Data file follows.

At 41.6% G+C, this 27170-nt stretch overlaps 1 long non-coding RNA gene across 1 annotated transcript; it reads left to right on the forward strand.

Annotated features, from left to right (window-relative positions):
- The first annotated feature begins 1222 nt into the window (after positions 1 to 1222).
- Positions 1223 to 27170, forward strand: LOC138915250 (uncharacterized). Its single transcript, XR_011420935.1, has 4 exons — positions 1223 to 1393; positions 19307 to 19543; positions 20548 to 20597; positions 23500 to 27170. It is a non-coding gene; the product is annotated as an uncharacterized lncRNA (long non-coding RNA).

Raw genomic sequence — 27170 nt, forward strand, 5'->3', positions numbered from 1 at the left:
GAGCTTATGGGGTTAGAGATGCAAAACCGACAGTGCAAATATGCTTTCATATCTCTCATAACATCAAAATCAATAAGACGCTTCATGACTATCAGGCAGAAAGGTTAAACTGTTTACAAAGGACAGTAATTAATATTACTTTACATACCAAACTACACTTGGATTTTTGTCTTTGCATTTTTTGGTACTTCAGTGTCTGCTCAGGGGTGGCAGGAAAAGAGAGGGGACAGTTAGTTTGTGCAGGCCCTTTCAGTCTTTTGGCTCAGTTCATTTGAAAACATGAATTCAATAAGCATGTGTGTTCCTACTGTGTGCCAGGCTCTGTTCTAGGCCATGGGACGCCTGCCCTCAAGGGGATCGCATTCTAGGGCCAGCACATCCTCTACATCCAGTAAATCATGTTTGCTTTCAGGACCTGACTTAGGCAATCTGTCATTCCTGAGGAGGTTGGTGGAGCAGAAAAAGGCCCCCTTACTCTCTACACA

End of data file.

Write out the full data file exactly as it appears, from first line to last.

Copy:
At 41.6% G+C, this 27170-nt stretch overlaps 1 long non-coding RNA gene across 1 annotated transcript; it reads left to right on the forward strand.

Annotated features, from left to right (window-relative positions):
- The first annotated feature begins 1222 nt into the window (after positions 1 to 1222).
- Positions 1223 to 27170, forward strand: LOC138915250 (uncharacterized). Its single transcript, XR_011420935.1, has 4 exons — positions 1223 to 1393; positions 19307 to 19543; positions 20548 to 20597; positions 23500 to 27170. It is a non-coding gene; the product is annotated as an uncharacterized lncRNA (long non-coding RNA).

Raw genomic sequence — 27170 nt, forward strand, 5'->3', positions numbered from 1 at the left:
GAGCTTATGGGGTTAGAGATGCAAAACCGACAGTGCAAATATGCTTTCATATCTCTCATAACATCAAAATCAATAAGACGCTTCATGACTATCAGGCAGAAAGGTTAAACTGTTTACAAAGGACAGTAATTAATATTACTTTACATACCAAACTACACTTGGATTTTTGTCTTTGCATTTTTTGGTACTTCAGTGTCTGCTCAGGGGTGGCAGGAAAAGAGAGGGGACAGTTAGTTTGTGCAGGCCCTTTCAGTCTTTTGGCTCAGTTCATTTGAAAACATGAATTCAATAAGCATGTGTGTTCCTACTGTGTGCCAGGCTCTGTTCTAGGCCATGGGACGCCTGCCCTCAAGGGGATCGCATTCTAGGGCCAGCACATCCTCTACATCCAGTAAATCATGTTTGCTTTCAGGACCTGACTTAGGCAATCTGTCATTCCTGAGGAGGTTGGTGGAGCAGAAAAAGGCCCCCTTACTCTCTACACA